Pearl Harbor’s Legacy

1941_Pearl HarborToday, 76 years ago, the Japanese Naval Air Force delivered the opening blow in the war that would set the whole of the Pacific and Indian Ocean ablaze. In a daring attack that only lasted one hour and 15 minutes, the Japanese airmen sank or badly damaged 8 battleships and 11 other vessels, killed 2403 persons  and wounded an additional 1178. At a cost  of 29 aircraft, 5 midget submarines and 129 men.

But traumatic as this attack was, it was only the beginning of a carefully orchestrated assault on what the Japanese military rulers called the “Southern Resource Area”, the incredibly rich British and Dutch dominions of Malaya and Indonesia.  With the American Navy removed as a threat, the invasion of Malaya started that same day (the 8th of December on the other side of the dateline). Singapore was bombed during the night of December 8 while at the same time, the first Japanese troops went ashore at Kota Bharu on the Malayan east-coast.

Japanese Bicycle_Infantry_Malaya 1941

“Blitzkrieg by Bicycle”; Japanese soldiers on commandeered bicycles on their way down the Malayan peninsula

In the Philippines, news of the Japanese attack on Pearl Harbor had alerted the senior commanders. General Lewis H. Brereton had scrambled his P-40 fighters and urgently asked General MacArthur for permission to send his bombers against the Japanese airfleets in Formosa (Taiwan). Scholars are still discussing the inexplicable 4-hour delay between this request and MacArthur’s reaction. By the time he finally approved the request, the P-40’s had landed to refuel, the Philippine airfields were under Japanese air attack and the US Far East Air Force lost about two thirds of its fighters and bombers.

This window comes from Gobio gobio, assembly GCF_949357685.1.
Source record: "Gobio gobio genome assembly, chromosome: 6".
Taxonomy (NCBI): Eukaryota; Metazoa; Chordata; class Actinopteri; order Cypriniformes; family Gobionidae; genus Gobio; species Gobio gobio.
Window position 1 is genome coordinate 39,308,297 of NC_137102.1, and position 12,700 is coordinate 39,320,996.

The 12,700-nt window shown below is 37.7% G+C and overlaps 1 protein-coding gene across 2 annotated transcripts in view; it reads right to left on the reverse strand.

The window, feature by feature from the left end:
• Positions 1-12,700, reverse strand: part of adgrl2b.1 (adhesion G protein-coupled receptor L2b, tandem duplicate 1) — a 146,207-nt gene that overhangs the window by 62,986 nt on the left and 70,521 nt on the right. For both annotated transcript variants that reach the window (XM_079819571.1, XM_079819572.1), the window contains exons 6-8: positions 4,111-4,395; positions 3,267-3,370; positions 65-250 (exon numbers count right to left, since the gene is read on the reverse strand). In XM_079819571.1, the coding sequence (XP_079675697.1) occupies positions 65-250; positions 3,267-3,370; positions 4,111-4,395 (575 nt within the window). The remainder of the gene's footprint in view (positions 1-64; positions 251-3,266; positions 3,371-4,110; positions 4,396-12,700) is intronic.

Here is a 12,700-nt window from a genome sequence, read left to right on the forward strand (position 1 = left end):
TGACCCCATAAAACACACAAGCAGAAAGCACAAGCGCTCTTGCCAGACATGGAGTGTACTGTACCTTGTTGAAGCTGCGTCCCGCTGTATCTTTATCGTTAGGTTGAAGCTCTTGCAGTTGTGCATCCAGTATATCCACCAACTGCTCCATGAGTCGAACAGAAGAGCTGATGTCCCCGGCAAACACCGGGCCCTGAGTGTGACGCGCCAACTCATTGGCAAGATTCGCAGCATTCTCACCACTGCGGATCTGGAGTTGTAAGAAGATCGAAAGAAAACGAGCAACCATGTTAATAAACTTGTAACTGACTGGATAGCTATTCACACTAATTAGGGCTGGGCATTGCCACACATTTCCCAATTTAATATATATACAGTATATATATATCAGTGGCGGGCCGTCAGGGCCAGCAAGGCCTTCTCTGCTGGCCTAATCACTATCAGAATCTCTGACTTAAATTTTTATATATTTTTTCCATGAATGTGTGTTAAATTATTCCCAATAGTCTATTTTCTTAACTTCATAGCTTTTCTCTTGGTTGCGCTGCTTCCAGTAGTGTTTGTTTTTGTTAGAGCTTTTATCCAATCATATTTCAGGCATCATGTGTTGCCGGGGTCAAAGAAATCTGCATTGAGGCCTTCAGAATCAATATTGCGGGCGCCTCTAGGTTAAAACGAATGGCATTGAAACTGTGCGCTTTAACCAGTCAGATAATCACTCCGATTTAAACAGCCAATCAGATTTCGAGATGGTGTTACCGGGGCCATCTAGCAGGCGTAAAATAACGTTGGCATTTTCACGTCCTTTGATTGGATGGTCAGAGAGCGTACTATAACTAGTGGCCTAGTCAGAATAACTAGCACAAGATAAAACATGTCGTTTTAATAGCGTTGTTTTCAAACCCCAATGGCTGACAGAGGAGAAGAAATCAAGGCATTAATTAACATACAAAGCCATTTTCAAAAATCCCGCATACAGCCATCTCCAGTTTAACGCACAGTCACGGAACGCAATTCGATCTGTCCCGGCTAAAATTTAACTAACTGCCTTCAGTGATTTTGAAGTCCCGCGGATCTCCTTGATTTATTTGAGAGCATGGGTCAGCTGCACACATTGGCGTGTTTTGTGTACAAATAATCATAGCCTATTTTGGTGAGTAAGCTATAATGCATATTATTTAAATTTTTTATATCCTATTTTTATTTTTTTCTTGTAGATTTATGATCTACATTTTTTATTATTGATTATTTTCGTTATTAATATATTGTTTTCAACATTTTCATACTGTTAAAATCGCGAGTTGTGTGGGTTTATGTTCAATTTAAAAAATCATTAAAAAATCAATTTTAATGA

AAF-I-28_Wheeler_Field

A burnt-out P-40 at Wheeler Field, Philippines

From then on, the whole Allied effort to halt the Japanese forces was a lost battle. They were outmaneuvered and outfought by a numerically and technologically superior enemy that also had established air superiority. It took the Japanese forces 55 days to capture Malaya and most of the Dutch East Indies and force Singapore to surrender. It took them another three weeks to capture Java and demand the capitulation of all Dutch and Allied forces. The fight for the Philippines dragged on until May 12, 1942 when the last US forces on Mindanao surrendered.

 

Singapore2

 General Sir Archibald Percival Wavell (centre) on his way to the surrender ceremony at the Ford Factory at Bukit Tima, Singapore

The real legacy of Pearl Harbor is the momentous side-effect of these staggering victories. In one stroke, the colonial powers that had reigned in South-East Asia for centuries were exposed as being too feeble to defend themselves. And what was left of ‘white’ prestige was swept away when captured westerners were locked up in camps after being ignominiously marched through the centers of major cities, ridiculed and derided by a handful of Japanese guards.
With the foreign rulers locked up behind barbed wire, the flame of independence that had been smoldering for years suddenly leapt up. Within a few years, the British, Dutch and French empires in the east were gone, swept onto history’s rubbish heap. They were replaced by a flock of new nations, trying to find their feet while coming to terms with a whole new balance of power.
Decemberarc_boxset_ebook 7, 1941, was a pivotal date in world history. To commemorate this, I and seven other authors have teamed up to commemorate this by writing an anthology of short stories that all have one thing in common: the date.